|Sub Title:||[NORTH SPORTS FINAL, CN Edition]|
|Column Name:||THEATER REVIEW. Arts watch.|
|Personal Names:||Prince, Harold|
|Copyright Chicago Tribune Co. Dec 18, 1998|
"Parade," in its premiere at the Vivian Beaumont Theatre, is the latest, bravest and boldest effort yet to lift the American musical to a new level, and perhaps a new era, of artistry.
It is fitting that this work, threaded on a terrible story of mob lynching, should be one of the supreme achievements of director Harold Prince, the man who staged "Cabaret," "Sweeney Todd," "Kiss of the Spider Woman" and other shows designed to take the musical into darker and deeper territory, beyond the traditional turf of romance and sweet tunes.
And it is ironic that this thrilling, challenging work should be the last fully staged musical to come from the now bygone era of producer Garth Drabinsky, exiled founder of Livent, the financially embattled producing organization that is co-presenting "Parade" with the not-for-profit Lincoln Center Theatre. It was the Drabinsky team that encouraged and pushed forward "Parade" and its immediate predecessor, "Ragtime," and, though others took over after he was fired from Livent amid accusations of financial irregularities, it was Drabinsky who saw to it that this important, risky effort had the chance to become a reality.
What has emerged from the six years of preparation in writing, staged readings and workshops is a musical that, more than any other recent piece, stakes claim to becoming a new, vital form of opera in America. While traditional opera houses have wasted their efforts on such leaden duds as Lyric Opera's 1997 "Amistad," works such as "Parade" are reinventing and reinvigorating musical drama with the aid of such old masters as Prince and playwright Alfred Uhry and such new talents as composer/lyricist Jason Robert Brown.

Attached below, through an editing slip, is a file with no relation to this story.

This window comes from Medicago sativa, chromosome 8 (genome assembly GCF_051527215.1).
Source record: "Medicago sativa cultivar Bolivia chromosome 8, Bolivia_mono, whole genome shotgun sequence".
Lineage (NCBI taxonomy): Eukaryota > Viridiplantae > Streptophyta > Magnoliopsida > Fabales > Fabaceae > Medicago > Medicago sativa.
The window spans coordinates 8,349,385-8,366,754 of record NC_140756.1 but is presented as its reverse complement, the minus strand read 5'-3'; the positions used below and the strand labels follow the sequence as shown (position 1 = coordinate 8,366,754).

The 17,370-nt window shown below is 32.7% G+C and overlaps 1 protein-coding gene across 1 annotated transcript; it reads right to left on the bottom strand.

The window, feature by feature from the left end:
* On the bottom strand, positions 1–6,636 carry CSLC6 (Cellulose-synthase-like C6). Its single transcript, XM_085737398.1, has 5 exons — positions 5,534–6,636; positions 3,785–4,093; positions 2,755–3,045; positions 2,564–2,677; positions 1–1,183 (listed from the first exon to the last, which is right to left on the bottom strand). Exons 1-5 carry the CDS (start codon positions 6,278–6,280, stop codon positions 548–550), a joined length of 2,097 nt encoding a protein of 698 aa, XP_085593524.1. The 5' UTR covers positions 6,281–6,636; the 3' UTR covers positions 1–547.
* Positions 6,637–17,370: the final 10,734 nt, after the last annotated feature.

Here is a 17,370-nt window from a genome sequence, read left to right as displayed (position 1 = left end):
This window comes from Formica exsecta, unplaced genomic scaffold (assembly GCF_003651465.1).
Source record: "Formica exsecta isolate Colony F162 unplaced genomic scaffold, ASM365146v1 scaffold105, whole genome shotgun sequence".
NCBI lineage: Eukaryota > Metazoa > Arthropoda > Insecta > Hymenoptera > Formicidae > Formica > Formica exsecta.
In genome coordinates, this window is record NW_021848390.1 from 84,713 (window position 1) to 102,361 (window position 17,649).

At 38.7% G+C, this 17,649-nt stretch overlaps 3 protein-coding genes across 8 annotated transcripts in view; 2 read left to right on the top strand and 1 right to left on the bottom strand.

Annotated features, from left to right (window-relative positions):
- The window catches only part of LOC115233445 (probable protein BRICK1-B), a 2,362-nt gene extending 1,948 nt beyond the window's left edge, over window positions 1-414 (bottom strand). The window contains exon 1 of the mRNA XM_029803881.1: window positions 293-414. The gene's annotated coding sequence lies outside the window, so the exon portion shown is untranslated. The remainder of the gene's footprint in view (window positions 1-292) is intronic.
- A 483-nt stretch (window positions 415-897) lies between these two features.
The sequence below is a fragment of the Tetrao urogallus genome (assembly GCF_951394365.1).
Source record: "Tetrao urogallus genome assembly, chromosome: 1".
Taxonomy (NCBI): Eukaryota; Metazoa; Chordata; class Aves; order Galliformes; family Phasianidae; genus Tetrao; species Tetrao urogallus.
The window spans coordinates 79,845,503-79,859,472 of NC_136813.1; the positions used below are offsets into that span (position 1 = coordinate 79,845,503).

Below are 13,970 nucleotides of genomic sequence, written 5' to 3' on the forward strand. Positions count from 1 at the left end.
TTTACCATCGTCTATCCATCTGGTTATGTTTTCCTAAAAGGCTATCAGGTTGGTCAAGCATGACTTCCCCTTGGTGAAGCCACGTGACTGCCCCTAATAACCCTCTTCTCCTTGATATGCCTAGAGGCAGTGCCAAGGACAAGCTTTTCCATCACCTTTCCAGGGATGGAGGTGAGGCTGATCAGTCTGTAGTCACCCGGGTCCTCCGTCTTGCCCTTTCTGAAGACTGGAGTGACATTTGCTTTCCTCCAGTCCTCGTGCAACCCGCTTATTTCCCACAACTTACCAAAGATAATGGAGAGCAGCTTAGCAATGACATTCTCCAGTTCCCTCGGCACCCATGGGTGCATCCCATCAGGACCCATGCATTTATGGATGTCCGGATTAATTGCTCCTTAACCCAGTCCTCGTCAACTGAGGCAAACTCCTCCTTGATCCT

"Parade" is not an entirely sung-through work. In recounting the real-life story of Leo Frank, the Jewish man accused and convicted in 1913 of murdering a teenage girl employed in the Atlanta pencil factory where he was superintendent, it has several long stretches of dialogue. But Brown's abundant music is the show's heartbeat -- soft, stirring, tense, explosive or lyric as the story demands.
The music sets the blood rushing in the show's first scene, which brilliantly sets up the time, place and situation of the drama. A young Confederate soldier (Jeff Edgerton), alone in a spotlight, sings passionately of "The Old Red Hills of Home." Then, in one of designer Howell Binkley's many startling shifts of lighting, the boy is replaced by his later self, a ragged, grizzled, one-legged veteran who steps forward into the light as his young persona retreats into the shadows.
There he is, a defiant, angry old man as he gets ready to appear in the Confederate Memorial Day festivities of 1913; and there, in a twinkling, comes the parade of "Parade," a procession of floats, brass bands, Southern belles, political figures and marching soldiers that settings designer Riccardo Hernandez has fashioned to move across the stage, in back of the crowd that presses forward to see its huge, bright Confederate flags pass by.